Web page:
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Ellen Mitchell "On Yonder Lea" Tradition Bearer Series LTCD1008

To my mind, one of the chief dissatisfactions with the folk/traditional music scene at the beginning of this new millennium is the ascendance of technical instrumental expertise, particularly with younger bands, without the corresponding improvement in feeling that is required for us to declare a true move forward. Nowhere is this more apparent than in the field of singing. I know that this is a generalisation, and that there are marked exceptions (such as in the case of the band Fine Friday with Kris Drever showing great mature vocal abilities), but, nevertheless from conversations that took place at last year's Sidmouth Festival it's apparent that I am far from being alone in thinking like this.

All the more reason, then, to welcome this album. Ellen may not be a young band but she is certainly a Tradition Bearer, who has the ability to signpost a way that shows that it doesn't have to be gimmicky, loud, or flash to be good. If anyone is looking for vocal histrionics, fancy embellishments or tricks, then they should look elsewhere. When I first saw her in action, sharing a stage with a range of other traditional singers her style wasn't the most immediately ear catching, and I thought I was relatively indifferent. However, as the show went into its post interval second half, I realised that I was looking forward to her coming back on perhaps more than most others that night. Her lack of affectation ensures that this CD too doesn't quickly outstay its welcome, and I'm playing it constantly at the moment whilst others with perhaps greater initial impact have since quickly worn out their comparatively thin charm.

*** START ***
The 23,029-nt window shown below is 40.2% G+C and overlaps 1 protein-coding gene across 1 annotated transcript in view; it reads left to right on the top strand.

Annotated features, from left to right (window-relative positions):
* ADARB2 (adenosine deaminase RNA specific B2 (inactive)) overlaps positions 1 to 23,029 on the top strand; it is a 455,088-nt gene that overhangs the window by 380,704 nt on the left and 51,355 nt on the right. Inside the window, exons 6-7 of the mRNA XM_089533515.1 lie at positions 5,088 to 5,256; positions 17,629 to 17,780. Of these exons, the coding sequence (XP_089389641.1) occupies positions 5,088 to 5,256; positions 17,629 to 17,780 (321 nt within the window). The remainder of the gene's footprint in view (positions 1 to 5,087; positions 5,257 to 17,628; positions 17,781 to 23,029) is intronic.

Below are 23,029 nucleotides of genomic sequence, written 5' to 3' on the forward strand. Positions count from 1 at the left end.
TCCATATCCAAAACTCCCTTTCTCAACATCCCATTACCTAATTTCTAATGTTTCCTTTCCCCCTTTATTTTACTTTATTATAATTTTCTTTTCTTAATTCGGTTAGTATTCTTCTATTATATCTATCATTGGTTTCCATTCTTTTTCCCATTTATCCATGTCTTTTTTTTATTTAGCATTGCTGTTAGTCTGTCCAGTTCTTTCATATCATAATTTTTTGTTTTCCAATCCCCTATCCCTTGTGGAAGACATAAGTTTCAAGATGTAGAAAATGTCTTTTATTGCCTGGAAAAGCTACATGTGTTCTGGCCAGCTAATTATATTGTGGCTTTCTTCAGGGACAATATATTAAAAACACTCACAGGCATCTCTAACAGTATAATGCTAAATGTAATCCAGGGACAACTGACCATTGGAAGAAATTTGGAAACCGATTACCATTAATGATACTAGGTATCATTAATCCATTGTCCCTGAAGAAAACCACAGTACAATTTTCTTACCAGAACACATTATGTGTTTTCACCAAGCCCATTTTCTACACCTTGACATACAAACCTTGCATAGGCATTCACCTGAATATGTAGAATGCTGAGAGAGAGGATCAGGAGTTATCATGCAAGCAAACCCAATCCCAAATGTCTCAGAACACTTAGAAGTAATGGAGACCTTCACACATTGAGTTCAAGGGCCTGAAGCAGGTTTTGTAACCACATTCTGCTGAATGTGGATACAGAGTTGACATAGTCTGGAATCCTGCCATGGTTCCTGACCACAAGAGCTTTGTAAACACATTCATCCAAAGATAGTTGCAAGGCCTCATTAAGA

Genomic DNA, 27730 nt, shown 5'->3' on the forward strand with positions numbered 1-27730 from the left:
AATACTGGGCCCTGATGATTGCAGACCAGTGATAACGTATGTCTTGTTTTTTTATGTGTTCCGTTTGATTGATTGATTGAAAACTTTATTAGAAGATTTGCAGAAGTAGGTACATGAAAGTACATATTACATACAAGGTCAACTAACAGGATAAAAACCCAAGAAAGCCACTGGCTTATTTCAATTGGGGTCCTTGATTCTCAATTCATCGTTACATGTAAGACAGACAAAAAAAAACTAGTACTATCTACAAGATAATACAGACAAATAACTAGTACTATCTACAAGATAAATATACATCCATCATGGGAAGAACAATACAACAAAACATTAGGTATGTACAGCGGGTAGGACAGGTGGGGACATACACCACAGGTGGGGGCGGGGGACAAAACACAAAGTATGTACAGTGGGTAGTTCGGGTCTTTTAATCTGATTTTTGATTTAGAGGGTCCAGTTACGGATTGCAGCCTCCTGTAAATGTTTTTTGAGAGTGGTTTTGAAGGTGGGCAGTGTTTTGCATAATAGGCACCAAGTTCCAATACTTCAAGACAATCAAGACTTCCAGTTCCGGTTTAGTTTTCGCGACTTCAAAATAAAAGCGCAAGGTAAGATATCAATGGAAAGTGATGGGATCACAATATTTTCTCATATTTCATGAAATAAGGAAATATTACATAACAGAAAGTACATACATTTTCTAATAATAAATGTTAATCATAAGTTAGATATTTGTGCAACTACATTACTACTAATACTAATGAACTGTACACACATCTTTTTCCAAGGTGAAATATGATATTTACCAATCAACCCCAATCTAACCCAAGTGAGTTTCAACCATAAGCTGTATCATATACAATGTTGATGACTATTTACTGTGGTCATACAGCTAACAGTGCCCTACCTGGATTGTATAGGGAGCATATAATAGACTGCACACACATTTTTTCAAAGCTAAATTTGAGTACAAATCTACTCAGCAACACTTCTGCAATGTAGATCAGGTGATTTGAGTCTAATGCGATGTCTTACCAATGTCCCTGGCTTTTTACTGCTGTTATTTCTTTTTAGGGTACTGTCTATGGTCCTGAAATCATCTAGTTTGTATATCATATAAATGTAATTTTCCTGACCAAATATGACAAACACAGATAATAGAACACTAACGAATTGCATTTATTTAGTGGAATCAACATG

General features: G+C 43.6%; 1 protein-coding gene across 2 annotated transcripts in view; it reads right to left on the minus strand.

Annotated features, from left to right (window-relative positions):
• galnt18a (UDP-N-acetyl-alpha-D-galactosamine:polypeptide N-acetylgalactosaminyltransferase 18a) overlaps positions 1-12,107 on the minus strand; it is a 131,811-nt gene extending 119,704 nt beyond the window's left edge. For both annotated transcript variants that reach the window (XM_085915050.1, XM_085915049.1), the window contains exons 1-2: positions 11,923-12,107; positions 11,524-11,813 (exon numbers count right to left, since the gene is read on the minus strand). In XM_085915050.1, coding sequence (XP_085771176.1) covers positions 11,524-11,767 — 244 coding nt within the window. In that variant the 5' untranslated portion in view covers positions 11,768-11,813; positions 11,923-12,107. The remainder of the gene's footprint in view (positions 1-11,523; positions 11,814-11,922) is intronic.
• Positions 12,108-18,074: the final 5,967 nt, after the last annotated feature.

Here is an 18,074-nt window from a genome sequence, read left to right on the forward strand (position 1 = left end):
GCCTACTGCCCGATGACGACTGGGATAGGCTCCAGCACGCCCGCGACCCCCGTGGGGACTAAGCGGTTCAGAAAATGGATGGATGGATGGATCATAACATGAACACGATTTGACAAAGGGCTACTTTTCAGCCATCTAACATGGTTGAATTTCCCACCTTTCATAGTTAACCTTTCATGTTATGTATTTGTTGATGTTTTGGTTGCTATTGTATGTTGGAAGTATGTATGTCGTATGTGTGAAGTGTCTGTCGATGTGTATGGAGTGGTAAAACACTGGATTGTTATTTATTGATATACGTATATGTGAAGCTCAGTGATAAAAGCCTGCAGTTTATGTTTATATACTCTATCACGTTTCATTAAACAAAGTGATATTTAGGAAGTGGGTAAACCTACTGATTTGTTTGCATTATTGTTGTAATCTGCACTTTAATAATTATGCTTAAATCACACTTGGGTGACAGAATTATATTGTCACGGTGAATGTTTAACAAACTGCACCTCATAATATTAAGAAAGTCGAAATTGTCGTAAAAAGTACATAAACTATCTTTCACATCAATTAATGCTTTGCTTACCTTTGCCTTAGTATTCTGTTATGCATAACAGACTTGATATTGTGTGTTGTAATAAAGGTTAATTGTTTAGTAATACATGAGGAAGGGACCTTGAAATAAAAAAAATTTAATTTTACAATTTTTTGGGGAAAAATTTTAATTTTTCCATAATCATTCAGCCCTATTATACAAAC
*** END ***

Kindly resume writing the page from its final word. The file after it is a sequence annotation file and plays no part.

Warmth and a sweetness are to the fore on the love songs that she tends to favour, but please note that the sweetness I refer to is not a euphemism for dollops of saccharine, but strictly appropriate to the song, as is the edge she brings to the rendition of ballads, such as "The Ewe Bughts", or the sparkle she shows on other items such as "Willie Brewed a Peck o' Maut". This song is the opener, and again she turns to Burns for the final track "O Wert thou in the Cauld Blast", where she gives a quietly heartfelt rendering that surely would've pleased the man himself. Utterly lovely. And skill indeed, to come nowhere near the OTT territory that too often has been the case with some of Burns' love songs.

Fourteen tracks of sound material, such as "Rue and Thyme", "Mary Mild" and "Clyde's Waters" with fine occasional accompaniment from Tom Spiers and Jack Beck, this deserves to become more than a connoisseur's piece and if there's any justice will be widely heard.

Hector Christie

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This album was reviewed in Issue 49 of The Living Tradition magazine.